Is your relationship being destroyed by your partner’s selfishness? Or are you the one who is being selfish? Or are you both behaving selfishly?
Although selfishness is not often cited as a leading cause for couples to break up, I believe it is. But not necessarily in the way, you might think.
When it comes to a romantic relationship, many people would associate selfishness with an unwillingness to compromise. That’s not what I am talking about. Compromise requires participation and agreement by both partners. I am talking about selfish behavior whereby a person demands and expects their partner to agree, overlook, and concede to their wants, their beliefs, their values (or lack of them), and their way of doing things without any compromise on their part. A selfish partner like this may be a likable and even compassionate person, but their selfish nature dominates their thoughts and actions.
I’ve rarely heard psychologists mention selfishness as the reason for conflict in a relationship. That would be too simple. They are too busy sifting through their Diagnostic and Statistical Manual (DSM) looking for a “disorder” to tag on one or both partners or the relationship itself.
A psychologist might diagnose one of the partners in the relationship as having a “Narcissistic Personality Disorder” (as described in the DSM). But if you review the symptoms, a person would have to be really messed up to fit that. Unfortunately, psychologists and insurance companies rely almost exclusively on this manual. Therefore, they will keep looking until they find something.
So how does simple, old fashion selfishness lead to problems in a relationship? Let me describe how they behave. In a romantic relationship, a selfish person will…
- Demand that things go their way more often than not without much interest in what their partner wants.
- Demand that their partner changes his/her tastes, principles, and goals to match theirs.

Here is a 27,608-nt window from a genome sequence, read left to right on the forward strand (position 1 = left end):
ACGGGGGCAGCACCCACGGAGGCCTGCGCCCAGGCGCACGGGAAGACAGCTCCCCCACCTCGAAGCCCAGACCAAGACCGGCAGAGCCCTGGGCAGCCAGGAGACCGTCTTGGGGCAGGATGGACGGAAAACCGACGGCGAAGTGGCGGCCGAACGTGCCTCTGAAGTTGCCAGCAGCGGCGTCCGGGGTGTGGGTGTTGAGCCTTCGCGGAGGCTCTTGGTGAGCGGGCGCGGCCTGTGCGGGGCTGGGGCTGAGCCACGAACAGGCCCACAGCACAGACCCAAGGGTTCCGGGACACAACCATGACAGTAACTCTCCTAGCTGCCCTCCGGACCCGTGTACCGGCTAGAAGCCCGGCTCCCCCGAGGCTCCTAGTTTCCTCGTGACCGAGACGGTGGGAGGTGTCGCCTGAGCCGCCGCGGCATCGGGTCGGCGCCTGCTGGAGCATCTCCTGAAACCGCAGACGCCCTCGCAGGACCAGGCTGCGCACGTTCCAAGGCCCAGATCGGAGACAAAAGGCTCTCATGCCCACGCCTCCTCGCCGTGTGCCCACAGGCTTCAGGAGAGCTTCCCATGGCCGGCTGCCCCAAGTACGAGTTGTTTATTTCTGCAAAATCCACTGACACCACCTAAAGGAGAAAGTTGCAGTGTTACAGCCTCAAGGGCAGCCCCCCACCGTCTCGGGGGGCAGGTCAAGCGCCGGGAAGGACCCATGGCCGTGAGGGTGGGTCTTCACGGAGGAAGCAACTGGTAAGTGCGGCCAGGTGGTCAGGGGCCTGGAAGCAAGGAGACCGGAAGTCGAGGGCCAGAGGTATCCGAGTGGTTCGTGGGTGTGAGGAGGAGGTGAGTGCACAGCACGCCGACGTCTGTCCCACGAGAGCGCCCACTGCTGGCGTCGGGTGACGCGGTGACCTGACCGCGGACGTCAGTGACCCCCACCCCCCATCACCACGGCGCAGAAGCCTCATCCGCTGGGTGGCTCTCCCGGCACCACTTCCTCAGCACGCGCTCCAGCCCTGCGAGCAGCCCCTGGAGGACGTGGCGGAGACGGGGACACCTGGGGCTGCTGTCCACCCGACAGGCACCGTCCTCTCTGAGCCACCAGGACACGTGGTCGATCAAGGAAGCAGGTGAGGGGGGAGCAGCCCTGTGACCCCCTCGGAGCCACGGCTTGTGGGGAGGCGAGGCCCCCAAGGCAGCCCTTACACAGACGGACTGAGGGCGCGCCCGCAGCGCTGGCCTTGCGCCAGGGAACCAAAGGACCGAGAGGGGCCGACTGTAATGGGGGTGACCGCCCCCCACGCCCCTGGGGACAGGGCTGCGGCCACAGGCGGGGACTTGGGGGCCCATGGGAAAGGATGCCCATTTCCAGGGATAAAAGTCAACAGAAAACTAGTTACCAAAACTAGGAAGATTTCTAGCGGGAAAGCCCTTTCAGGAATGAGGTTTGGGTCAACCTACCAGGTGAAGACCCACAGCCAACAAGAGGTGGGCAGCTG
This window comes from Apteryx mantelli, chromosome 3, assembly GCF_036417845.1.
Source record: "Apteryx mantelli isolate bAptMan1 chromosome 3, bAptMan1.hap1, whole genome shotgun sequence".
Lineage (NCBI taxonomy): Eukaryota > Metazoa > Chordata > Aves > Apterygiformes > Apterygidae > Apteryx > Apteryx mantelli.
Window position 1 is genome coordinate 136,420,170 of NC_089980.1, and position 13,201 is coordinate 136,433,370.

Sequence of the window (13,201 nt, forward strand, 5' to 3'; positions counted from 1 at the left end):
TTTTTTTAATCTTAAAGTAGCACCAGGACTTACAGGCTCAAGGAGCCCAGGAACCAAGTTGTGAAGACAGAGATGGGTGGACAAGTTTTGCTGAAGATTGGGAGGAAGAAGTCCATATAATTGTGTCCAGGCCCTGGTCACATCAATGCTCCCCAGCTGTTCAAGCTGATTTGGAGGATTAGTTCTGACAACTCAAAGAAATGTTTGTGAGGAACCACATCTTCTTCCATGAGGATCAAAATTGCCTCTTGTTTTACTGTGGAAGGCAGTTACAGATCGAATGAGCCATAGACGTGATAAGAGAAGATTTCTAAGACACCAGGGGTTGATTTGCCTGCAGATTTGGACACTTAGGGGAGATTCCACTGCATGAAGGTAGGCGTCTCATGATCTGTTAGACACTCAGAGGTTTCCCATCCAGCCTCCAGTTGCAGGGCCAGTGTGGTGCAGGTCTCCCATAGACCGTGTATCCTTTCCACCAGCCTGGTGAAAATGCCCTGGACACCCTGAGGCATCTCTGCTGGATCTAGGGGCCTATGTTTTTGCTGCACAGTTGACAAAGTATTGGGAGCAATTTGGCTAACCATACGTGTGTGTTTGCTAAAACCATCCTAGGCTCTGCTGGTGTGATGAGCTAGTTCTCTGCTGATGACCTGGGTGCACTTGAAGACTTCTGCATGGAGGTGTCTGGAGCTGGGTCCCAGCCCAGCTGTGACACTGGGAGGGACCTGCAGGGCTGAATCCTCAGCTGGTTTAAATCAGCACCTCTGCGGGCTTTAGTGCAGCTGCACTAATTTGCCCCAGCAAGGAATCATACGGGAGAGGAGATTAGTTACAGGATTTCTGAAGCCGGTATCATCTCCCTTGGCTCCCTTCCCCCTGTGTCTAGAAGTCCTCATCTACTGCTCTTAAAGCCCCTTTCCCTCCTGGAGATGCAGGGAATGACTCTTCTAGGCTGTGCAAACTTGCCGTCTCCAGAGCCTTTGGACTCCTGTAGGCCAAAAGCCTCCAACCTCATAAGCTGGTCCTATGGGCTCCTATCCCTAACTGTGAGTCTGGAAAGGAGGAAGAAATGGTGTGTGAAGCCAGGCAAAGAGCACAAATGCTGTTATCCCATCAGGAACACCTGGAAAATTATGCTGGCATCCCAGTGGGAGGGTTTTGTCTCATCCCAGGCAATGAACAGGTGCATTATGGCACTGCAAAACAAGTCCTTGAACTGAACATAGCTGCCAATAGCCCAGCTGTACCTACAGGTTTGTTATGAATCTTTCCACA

- Demand that their partner listens to and helps them with their problems without offering or being very willing to do the same for them.
- Expect no repercussions if they spend excessive amounts of joint bank account money or credit on themselves.
- Expect no repercussions if they spend excessive amounts of time with exes, potential romantic partners, and friends who are also selfish.
- Expect no repercussions if they spend excessive amounts of time doing fun things when it leaves their partner having to do all the work e.g. bill paying and financial planning, food shopping and preparation, home maintenance and repair, and childcare and rearing.
If you’re in a relationship where there are serious problems being created due to your partner’s selfishness, it could take a massive amount of time, energy, and sacrifice to change this deep-rooted part of their personality. The cost could easily be more than the reward. If you compare the price you’d have to pay with the discomfort of breaking up and looking for someone who’s level-headed, it could be worth it to you.
If you’re the one who’s selfish, you’ve got some important decisions to make. This would be especially true if your partner is enabling your selfish behavior. Maybe they have martyr tendencies or they have a passive personality. Regardless of the cause, the relationship is unhealthy because it is allowing and encouraging inappropriate behavior. You might be able to straighten yourself out on your own or with the help of a family member or friend. However, if you continue the relationship without renegotiating it, taking a break, or ending it, it might be like an alcoholic living in a house full of liquor. You could easily slip back into the same behavior and unhealthy relationship.
If there are children involved, you need to weigh the cost that staying or leaving would have on them. They should be the priority since they will pay the highest price.
If there are no children involved, breaking up may be the best choice for you and your partner. In fact, if you look at things logically, there may be few if any good reasons for staying in the relationship. If you’re having trouble with this decision, this exercise may help.
Imagine being in a relationship with a person who is not selfish but rather self-confident and giving. How does that make you feel? The way you feel when you imagine this may provide the answer.